Learn how to fetch the highest price for your business, mitigate risks, and successfully hand over the reins to the new owner.
I have been a Business Coach for 20 years and a Business Executive for 30 years. One of the most challenging experiences I have gone through was planning and executing a succession plan in a family setting.
Here are some of the most important issues you must work through:
- Am I ready to retire and what would I do after retirement?
- If I sell the business, can it work without me? If the answer is “no,” then it will be difficult to sell it.
- What is my business worth? Can I afford to retire?
- Where could I find a suitable buyer? Is the buyer(s) my child(ren) or perhaps an employee?
- What does the financial buyout transaction look like?
- What help do I need and where do I find it?
Below is a more in-depth analysis of the key issues surrounding a well thought out succession plan:
1. Are you ready to retire emotionally: Do you feel ready to walk away from the business and turn it over to someone else? This issue is separate from any financial considerations affecting your decision to retire. What does the next phase of your life look like and are you excited for this journey? This is not an easy decision, but I believe you will know when the time is right.
2. Can you afford to retire? Working with a financial planner to help you translate the vision of the life you want to live in financial terms is very critical. Cash flow requirements to consider are your personal balance sheet, proceeds from the sale of your business, social security benefits, etc. Tax liability and the method of the sale of your business can have huge cash flow implications and must be considered as well.
3. If you left, could the business continue working without you? This could be a serious problem. You can get around this issue by staying with the business after the sale until someone can learn to run it. Finding the right buyer that views your business as a strategic acquisition that will be integrated into another business could be another service option. A third option is to train a General Manager and then sell the business.
4. What is your business worth? There are numerous ways to put a value on your business, but at the end of the day, your business is worth what the buyer is willing to pay. However, there are key performance indicators that will influence the buyer to pay top dollar for your company. A few of those include:
- EBITDA – (Historical): Earnings Before Income Tax, Depreciation and Amortization
- Future Growth Rate
- Net Worth in the Balance Sheet
- Return on Assets
- Capitalization Factor of Your Peer Businesses
5. Who is the buyer? Is he/she a family member and ready to lead the business? If not, you need to prepare for succession. Hire a Business Coach to help you.
Selling to an independent third party that is ready to take over the business and run it successfully would be the easiest.
6. Financing the Deal. A complete cash buyout is the easiest and comes with the least risk. Tax liability from the seller’s standpoint is restricted to capital gains. A promissory note with a competitive interest rate is another way to finance a buyout. This is a more affordable solution and more suited for a family member buyout. Interests become taxable to the seller and the buyer’s tax liability may go up due to taking a distribution to make payments in the promissory note.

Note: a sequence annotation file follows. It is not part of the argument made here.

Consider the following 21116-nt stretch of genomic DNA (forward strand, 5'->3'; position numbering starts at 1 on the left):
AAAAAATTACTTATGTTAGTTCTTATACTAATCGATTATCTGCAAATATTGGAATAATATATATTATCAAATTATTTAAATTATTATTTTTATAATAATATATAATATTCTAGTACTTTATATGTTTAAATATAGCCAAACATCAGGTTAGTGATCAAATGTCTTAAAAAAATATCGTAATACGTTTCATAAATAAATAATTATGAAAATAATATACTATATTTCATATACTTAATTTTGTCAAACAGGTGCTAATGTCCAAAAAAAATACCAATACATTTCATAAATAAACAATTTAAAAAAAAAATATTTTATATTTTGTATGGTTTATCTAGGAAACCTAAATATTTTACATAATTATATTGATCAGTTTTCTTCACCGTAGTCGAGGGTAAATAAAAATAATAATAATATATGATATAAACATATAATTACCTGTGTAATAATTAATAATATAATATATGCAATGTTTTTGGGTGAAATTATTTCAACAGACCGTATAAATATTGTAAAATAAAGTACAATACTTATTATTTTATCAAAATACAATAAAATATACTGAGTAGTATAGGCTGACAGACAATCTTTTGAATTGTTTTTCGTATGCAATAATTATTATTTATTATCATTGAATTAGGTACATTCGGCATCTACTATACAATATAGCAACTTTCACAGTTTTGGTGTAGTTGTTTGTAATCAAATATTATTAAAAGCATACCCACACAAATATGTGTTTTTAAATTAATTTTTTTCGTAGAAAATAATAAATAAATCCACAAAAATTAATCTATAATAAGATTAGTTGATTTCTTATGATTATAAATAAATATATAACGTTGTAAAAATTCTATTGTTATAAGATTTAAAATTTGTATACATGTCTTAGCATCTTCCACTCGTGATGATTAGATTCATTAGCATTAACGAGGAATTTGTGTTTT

7. What help do you need to do the necessary things right? It would depend on your situation but at minimum you will need to seriously consider the following help:
- Get a good Business Coach to help you lay out the plan and serve as the mediator, and to prepare the business for sale in terms of leadership in order to enhance the value of the business.
- Get a good CPA to do the tax planning and business evaluation.
- A good attorney to give you legal advice to structure the deal and minimize the risk.
- A knowledgeable Retirement Planning and Wealth Manager to help you understand your financial needs and to invest wisely for your retirement.
The process of Succession Planning involves a lot of moving parts. Creating a plan to put things in the right sequence is of the utmost importance. Give yourself plenty of time to get it done the right way.
Some of you may be further along than others, but to do it right, all the pieces must be in place. By giving yourself adequate time and following the right plan, you’ll be able to fetch the highest selling price and successfully transition out of your business.
Becoming a Better Supervisor: Part 4 (Set a Standard of Excellence)
Learn about Principle 4 of Becoming a Better Supervisor: Set a Standard of Excellence
Becoming a Better Supervisor: Part 3 (Thought Leadership & Change Management)
Read about Principle 3 of Supervision: Thought Leadership & Change Management.
Becoming a Better Supervisor: Part 2 (Focus & Alignment around Expectations)
Learn about Principle 2 of Supervision: Creating focus and alignment around expectations.
Becoming a Better Supervisor: Part 1 (Influence)
The first principle in becoming a better supervisor of others is learning how to become a person of influence. How can you do that? Learn more.
Becoming a Better Supervisor
How well do you supervise others in the workplace? Whether you’re an executive or a construction foreman, use these valuable tips to improve your supervisory skills.
Want to Sell your Business One Day? Focus on Raising its Value Now.
Imagine the day has finally come for you to sell your business. Maybe you’re ready to retire and move to the beach—or however it is you envision your ideal retirement. How can you be sure you’ll get the most from it?
HAVE A QUESTION OR WANT TO TALK MORE?
Fill out the form and I'll get right back with you.